As of a month or so ago, if you had asked me if I had ever seen the 1995 P&P the conversation would have gone something like this:
“No, certainly not, and I never wish to.”
“Just look at the screen shots of Mr. Darcy. Oh, and that terrible and foolish scene where he has been swimming? Ha, Ha! That is so silly. You see, I am just too smart to watch that silly of a period drama.” At this point I would laugh and walk away with my nose in the air thinking, “Goodness, I don't know why everyone is so batty over that silly movie.”
But the important thing to note is that I wrote that clever little conversation in the past tense for you. See, I am one of the truly enlightened people now. I have watched it and, indeed, my feelings have undergone so material a change since the time alluded to as to make me view the film with pleasure; and I am terribly afraid I am absolutely head over heels in love with every single bit of it (well, possibly not Lydia and Mrs Bennett and one or two lesser things, but that is of absolutely no importance whatsoever). But I will now attempt to compose myself into a more genteel mode of conduct and write this review in a more ordered manner.
Elizabeth Bennett – Jennifer Ehle as Lizzy brings out the sweet and gentle side of her character. She is caring, observant, ladylike, and possesses a wonderful sense of humor. This version of the P&P story takes out many of her sharper lines from the book and so she comes clearly across as a kind young lady. I also like that, though she is smart, she does not always have a clever answer on the tip of her tongue. She is beautiful and has a wholesome and subdued sparkle radiating from her eyes, her face, and even her curls. The way she deals with her family is very neat. She is perfectly aware of their faults yet is never short or ill-tempered with them. And to add to all this...she loves to read and even manages to run around the countryside without being in the least bit hoydenish. Altogether I found it impossible not to admire and love this Lizzy.
Mr. Fitzwilliam Darcy – We have all heard Mr. Darcy referred to as the ultimate romantic hero, yet until recently I have never been able to understand why. Once I had seen Colin Firth's Mr. Darcy, though, I knew. I generally do not like the out and out romantic heroes that spend their days riding around their large estates and their evenings in sitting rooms drinking wine with their sophisticated friends, generally preferring the “working” gentleman...a doctor, persay. Ahem, pardon me, doctors are rather a habit for me, but I digress... So to return, I had never been very attracted to Mr. Darcy, but that was only until I became acquainted with the real Mr. Darcy. And I do not think I exaggerate. Yet even as I was thinking that, I could enter into Elizabeth's feelings of dislike for him as I have been able to in no other form of the story, including *whisper* the book. Quite a shocking lack of imagination to be sure, but so it 'tis. In this adaptation the “other side” of Mr. Darcy's character is often shown, especially his connection and loving older brother care for Georgiana (which, by the bye, was perfect for the part). Seeing Mr. Darcy fencing was also a treat. And now I will address the “infamous” swimming scene. 1.) I don't think it was shocking at all. The impression I had always received from the rumors I had heard was that he had been swimming his morning laps and appeared before Elizabeth with (as my sister commented) an exercise towel around his shoulders! But that was not at all the case. He had been journeying home from London and being hot and bothered in mind, decided to jump (for all practical purposes, fully clothed) into the pond. What do you think you would do in his place? To be frank, that little episode at Pemberly was one of my favorites in the film. To finish with, I can summarize this Mr. Darcy as one who is very deeply caring and also the one who has finally made me see Mr. Darcy for what he is: a gentleman who, when he is rebuked for his faults takes the rebuke to heart and so shows himself to be a true man, and is the best landlord and best master. And yes, since he is far more than a pure hero of romance, he is the “ultimate” romantic hero.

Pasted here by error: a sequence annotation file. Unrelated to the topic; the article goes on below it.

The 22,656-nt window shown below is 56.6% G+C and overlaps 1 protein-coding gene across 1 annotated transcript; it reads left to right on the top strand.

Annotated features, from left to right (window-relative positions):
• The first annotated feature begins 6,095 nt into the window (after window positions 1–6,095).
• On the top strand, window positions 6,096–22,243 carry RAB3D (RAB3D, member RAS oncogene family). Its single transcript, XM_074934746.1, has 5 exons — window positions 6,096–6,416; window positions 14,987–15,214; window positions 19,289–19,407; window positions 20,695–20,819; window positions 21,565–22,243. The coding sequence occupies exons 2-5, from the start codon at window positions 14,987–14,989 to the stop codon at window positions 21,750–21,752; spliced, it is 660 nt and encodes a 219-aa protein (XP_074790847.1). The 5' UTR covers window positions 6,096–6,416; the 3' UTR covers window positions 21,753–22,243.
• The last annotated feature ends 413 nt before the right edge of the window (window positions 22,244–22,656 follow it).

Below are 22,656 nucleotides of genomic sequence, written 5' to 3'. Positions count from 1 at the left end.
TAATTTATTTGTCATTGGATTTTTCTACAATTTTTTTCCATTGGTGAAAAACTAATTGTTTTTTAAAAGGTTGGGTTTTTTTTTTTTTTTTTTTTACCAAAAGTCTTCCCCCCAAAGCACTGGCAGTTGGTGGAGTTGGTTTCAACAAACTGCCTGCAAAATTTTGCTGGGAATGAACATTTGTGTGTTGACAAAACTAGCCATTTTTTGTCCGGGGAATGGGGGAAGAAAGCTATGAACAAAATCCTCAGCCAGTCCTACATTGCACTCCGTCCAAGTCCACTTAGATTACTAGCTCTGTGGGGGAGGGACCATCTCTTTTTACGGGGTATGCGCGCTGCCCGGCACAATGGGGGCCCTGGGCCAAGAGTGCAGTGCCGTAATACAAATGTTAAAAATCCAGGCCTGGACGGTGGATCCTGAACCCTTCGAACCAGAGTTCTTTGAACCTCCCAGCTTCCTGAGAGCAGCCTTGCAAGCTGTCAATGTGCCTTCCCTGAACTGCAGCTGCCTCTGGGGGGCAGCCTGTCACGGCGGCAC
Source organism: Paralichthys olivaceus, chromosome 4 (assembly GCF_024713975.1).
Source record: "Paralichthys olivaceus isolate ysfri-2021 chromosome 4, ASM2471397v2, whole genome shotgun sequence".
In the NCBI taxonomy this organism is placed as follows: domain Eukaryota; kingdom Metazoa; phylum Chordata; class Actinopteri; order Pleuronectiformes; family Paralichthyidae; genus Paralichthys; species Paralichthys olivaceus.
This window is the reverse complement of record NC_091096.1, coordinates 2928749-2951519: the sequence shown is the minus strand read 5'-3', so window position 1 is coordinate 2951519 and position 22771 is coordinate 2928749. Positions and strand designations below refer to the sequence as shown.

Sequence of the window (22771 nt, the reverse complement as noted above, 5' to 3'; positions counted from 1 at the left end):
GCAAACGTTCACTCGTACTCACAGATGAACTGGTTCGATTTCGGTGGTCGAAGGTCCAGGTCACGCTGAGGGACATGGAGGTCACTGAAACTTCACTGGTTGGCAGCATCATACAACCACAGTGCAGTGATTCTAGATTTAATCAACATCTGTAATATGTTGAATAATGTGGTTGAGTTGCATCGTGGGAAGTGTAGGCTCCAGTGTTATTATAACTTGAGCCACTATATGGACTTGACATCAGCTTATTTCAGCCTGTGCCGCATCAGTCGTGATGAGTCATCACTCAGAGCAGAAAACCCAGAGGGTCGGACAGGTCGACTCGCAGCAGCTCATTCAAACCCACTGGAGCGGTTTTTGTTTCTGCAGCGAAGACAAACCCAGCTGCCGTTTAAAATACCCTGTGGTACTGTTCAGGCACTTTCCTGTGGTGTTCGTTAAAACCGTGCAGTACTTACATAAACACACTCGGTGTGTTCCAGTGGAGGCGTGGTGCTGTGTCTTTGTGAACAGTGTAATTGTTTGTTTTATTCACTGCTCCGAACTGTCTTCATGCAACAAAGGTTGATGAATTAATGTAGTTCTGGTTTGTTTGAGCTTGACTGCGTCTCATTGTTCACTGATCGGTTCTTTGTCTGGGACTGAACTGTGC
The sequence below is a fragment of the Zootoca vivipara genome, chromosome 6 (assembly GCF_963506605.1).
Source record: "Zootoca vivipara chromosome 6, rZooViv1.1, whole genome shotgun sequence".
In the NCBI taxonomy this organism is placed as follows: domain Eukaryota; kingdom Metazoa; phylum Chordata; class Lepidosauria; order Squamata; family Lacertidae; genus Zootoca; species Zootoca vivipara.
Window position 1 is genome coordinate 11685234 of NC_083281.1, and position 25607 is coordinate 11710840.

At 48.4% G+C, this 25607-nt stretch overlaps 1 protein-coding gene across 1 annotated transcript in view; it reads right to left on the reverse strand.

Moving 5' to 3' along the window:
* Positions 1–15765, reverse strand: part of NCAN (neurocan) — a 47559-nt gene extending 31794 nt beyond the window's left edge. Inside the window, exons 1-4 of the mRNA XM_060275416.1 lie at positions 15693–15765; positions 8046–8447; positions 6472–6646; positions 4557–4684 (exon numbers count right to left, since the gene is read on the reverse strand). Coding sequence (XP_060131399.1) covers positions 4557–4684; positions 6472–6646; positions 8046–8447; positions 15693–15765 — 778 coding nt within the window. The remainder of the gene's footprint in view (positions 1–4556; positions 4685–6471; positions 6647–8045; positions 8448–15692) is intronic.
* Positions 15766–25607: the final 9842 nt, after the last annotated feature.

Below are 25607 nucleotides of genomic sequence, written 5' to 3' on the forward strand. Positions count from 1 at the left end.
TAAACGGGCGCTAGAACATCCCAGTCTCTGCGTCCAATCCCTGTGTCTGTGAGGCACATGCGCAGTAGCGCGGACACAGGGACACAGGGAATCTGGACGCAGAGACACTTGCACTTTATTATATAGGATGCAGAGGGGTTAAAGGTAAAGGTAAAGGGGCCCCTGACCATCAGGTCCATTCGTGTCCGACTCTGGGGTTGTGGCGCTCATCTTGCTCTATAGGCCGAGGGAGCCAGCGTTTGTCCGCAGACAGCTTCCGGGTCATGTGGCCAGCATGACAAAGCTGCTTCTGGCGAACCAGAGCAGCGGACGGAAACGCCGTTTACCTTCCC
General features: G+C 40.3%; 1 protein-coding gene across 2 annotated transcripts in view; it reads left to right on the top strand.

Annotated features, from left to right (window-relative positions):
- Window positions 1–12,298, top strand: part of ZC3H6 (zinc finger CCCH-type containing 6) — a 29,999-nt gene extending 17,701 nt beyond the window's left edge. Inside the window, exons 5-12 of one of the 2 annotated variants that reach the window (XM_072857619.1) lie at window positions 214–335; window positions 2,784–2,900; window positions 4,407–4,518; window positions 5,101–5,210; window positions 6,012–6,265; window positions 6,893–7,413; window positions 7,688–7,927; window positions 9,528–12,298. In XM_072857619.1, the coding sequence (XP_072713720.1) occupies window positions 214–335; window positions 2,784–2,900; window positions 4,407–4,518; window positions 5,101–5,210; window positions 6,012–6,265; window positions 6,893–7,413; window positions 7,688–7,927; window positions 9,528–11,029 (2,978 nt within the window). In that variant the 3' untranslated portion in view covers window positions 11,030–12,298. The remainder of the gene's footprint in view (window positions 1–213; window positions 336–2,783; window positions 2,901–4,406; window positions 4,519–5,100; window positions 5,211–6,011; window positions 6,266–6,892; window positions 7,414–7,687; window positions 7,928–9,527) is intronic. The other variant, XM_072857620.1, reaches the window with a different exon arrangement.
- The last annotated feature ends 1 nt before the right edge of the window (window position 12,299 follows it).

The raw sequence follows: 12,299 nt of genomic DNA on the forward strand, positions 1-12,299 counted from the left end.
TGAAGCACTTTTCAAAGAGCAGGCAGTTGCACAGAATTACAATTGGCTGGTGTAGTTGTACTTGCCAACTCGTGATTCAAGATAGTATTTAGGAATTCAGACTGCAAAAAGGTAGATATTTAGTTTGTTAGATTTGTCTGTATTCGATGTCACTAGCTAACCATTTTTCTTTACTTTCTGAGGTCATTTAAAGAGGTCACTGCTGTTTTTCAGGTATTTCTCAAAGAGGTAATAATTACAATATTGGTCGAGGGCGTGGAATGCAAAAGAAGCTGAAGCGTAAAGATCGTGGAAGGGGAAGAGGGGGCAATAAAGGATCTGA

Mr. Bingley and Jane – Mr. Bingley was fun and always smiling. He was at all times the perfect gentleman and host–though, poor fellow, between his sisters and Mr. Darcy, he did at times have a hard time being so. It took some time for me to become connected to Jane. However, I did come to like her very much. Particularly in the second part when she talked more so I came to understand her better.
The Others – Mr. Bennet was a little nicer than in the book, but I actually liked him much better that way–I could see why Lizzy liked him so much! Mrs. Bennet and Lydia were very irritating, but since that is the way they are in the book that is quite fine. I think Mr. Collins was more slimy and not so funny as he ought to of been, but again, that is all right. It was nice to see Maria Lucas so you knew that not all girls of fifteen were as giddy as Lydia, and Georgiana was very sweet.